List of dialects of the English language

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This is a partial list of dialects of the English language. Dialects are linguistic varieties which may differ in pronunciation, vocabulary and grammar. For the classification of varieties of English in terms of pronunciation only, see Regional accents of English.

Dialects can be defined as "sub-forms of languages which are, in general, mutually comprehensible".[1] English speakers from different countries and regions use a variety of different accents (systems of pronunciation), as well as various localized words and grammatical constructions; many different dialects can be identified based on these factors. Dialects can be classified at broader or narrower levels: within a broad national or regional dialect, various more localized sub-dialects can be identified, and so on. The combination of differences in pronunciation and use of local words may make some English dialects almost unintelligible to speakers from other regions.

The major native dialects of English are often divided by linguists into three general categories: the British Isles dialects, those of North America, and those of Australasia.[2] Dialects can be associated not only with place, but also with particular social groups. Within a given English-speaking country, there will often be a form of the language considered to be Standard English – the Standard Englishes of different countries differ, and each can itself be considered a dialect. Standard English is often associated with the more educated layers of society.

By continent[edit]

Europe[edit]

United Kingdom[edit]

British English:

England[edit]

English language in England:

Scotland[edit]
Wales[edit]
Northern Ireland[edit]

Isle of Man[edit]

Channel Islands[edit]

Republic of Ireland[edit]

Hiberno-English:

  • Cork
  • Dublin
  • Donegal
  • Kerry
  • Limerick city
  • Midlands
  • North East
  • Sligo town
  • Waterford city
  • West
  • Wexford town
Extinct[edit]

North America[edit]

North American English

United States[edit]

American English

Canada[edit]

Canadian English:

Bermuda[edit]

Native/American indigenous peoples[edit]

Native American English dialects:

Central and South America[edit]

Belize[edit]

Honduras[edit]

Falkland Islands[edit]

Caribbean[edit]

Anguilla[edit]
Antigua[edit]
The Bahamas[edit]
Barbados[edit]
Jamaica[edit]
Trinidad and Tobago[edit]
Saint Vincent and the Grenadines[edit]

Asia[edit]

Brunei[edit]

Burma[edit]

Hong Kong[edit]

Pakistan[edit]

India[edit]

Nepal[edit]

Malaysia[edit]

Philippines[edit]

Singapore[edit]

Sri Lanka[edit]

Africa[edit]

Cameroon[edit]

Kenya[edit]

Liberia[edit]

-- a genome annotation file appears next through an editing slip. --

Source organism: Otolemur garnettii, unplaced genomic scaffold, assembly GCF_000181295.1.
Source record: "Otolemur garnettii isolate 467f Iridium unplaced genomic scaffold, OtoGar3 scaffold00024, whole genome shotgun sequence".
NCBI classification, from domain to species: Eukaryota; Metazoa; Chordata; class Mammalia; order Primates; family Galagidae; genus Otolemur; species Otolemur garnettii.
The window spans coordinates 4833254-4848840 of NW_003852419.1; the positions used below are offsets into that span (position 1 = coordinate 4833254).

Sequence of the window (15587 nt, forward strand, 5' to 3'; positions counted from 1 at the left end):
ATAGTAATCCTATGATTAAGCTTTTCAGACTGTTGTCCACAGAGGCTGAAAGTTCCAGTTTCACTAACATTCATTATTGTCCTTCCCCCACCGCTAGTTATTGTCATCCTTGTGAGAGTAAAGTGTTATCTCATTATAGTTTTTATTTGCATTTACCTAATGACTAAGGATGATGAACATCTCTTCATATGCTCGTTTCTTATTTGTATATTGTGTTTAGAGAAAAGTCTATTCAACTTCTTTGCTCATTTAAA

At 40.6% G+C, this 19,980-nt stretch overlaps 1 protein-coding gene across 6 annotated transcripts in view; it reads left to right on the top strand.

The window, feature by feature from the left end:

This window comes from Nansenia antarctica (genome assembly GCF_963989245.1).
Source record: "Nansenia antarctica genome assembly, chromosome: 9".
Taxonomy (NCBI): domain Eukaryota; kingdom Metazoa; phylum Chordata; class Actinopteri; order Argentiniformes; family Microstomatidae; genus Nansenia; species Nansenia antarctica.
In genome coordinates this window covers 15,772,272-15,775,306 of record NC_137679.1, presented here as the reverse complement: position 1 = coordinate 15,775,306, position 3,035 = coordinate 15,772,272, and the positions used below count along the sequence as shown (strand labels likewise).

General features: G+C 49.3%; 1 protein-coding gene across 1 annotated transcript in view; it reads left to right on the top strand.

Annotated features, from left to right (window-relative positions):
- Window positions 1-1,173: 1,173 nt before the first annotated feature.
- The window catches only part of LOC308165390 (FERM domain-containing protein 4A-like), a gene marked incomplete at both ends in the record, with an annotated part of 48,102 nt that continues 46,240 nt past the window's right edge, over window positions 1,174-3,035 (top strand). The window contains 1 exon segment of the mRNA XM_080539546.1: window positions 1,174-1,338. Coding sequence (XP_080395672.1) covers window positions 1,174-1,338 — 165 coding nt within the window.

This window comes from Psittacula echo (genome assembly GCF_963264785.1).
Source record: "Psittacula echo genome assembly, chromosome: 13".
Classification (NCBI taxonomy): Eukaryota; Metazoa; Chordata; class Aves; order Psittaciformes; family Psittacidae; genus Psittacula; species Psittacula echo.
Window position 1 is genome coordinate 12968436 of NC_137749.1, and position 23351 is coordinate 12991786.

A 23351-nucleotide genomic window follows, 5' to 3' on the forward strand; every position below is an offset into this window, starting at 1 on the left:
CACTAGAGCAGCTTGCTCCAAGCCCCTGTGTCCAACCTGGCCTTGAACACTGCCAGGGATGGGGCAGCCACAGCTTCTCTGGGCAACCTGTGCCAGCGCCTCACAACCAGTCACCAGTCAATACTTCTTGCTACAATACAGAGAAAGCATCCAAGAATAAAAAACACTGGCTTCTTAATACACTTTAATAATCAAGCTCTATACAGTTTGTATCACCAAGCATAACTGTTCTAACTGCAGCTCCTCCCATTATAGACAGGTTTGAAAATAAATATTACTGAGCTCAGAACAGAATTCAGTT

Malawi[edit]

Namibia[edit]

Nigeria[edit]

South Africa[edit]

South Atlantic[edit]

Uganda[edit]

Oceania[edit]

Australia[edit]

Australian English (AusE, AusEng):

New Zealand[edit]

New Zealand English (NZE, NZEng):

Constructed[edit]

Manual encodings[edit]

These encoding systems should not be confused with sign languages such as British Sign Language and American Sign Language, which, while they are informed by English, have their own grammar and vocabulary.

Code-switching[edit]

The following are portmanteaus devised to describe certain local varieties of English and other linguistic phenomena involving English. Although similarly named, they are actually quite different in nature, with some being genuine mixed languages, some being instances of heavy code-switching between English and another language, some being genuine local dialects of English used by first-language English speakers, and some being non-native pronunciations of English. A few portmanteaus (such as Greeklish and Fingilish) are transliteration methods rather than any kind of spoken variant of English.

See also[edit]

References[edit]

  1. ^ Wakelin, Martyn Francis (2008. First published 1978). Discovering English Dialects. Oxford: Shire Publications. p. 4. ISBN 978-0-7478-0176-4.  Check date values in: |date= (help)
  2. ^ Crystal, David. The Cambridge Encyclopedia of the English Language, Cambridge University Press, 2003
  3. ^ JC Wells, Accents of English, Cambridge University Press, 1983, page 351
  4. ^ a b Hickey, Raymond (2005). Dublin English: Evolution and Change. John Benjamins Publishing. pp. 196–198. ISBN 90-272-4895-8. 
  5. ^ Hickey, Raymond (2002). A Source Book for Irish English (PDF). Amsterdam: John Benjamins Publishing. pp. 28–29. ISBN 90-272-3753-0. ISBN 1-58811-209-8 (US) 
  6. ^ http://www.hawaii.edu/satocenter/langnet/definitions/hce.html
  7. ^ "Virginia's Many Voices". Baconsrebellion.com. Retrieved 2010-11-29. 
  8. ^ Daniel Schreier, Peter Trudgill. The Lesser-Known Varieties of English: An Introduction. Cambridge University Press, Mar 4, 2010 pg. 10

External links[edit]